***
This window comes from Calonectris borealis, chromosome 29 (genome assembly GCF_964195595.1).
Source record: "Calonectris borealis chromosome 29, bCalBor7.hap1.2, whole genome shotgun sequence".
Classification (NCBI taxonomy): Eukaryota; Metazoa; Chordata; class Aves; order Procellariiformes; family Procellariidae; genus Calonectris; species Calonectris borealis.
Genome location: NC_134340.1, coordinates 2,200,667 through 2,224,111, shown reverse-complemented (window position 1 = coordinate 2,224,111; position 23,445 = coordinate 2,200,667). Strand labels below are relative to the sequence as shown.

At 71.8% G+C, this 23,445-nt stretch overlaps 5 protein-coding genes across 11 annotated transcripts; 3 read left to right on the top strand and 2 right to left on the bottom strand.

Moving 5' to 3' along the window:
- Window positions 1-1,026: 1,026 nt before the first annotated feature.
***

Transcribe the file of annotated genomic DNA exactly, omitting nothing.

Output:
This window comes from Calonectris borealis, chromosome 29 (genome assembly GCF_964195595.1).
Source record: "Calonectris borealis chromosome 29, bCalBor7.hap1.2, whole genome shotgun sequence".
Classification (NCBI taxonomy): Eukaryota; Metazoa; Chordata; class Aves; order Procellariiformes; family Procellariidae; genus Calonectris; species Calonectris borealis.
Genome location: NC_134340.1, coordinates 2,200,667 through 2,224,111, shown reverse-complemented (window position 1 = coordinate 2,224,111; position 23,445 = coordinate 2,200,667). Strand labels below are relative to the sequence as shown.

At 71.8% G+C, this 23,445-nt stretch overlaps 5 protein-coding genes across 11 annotated transcripts; 3 read left to right on the top strand and 2 right to left on the bottom strand.

Moving 5' to 3' along the window:
- Window positions 1-1,026: 1,026 nt before the first annotated feature.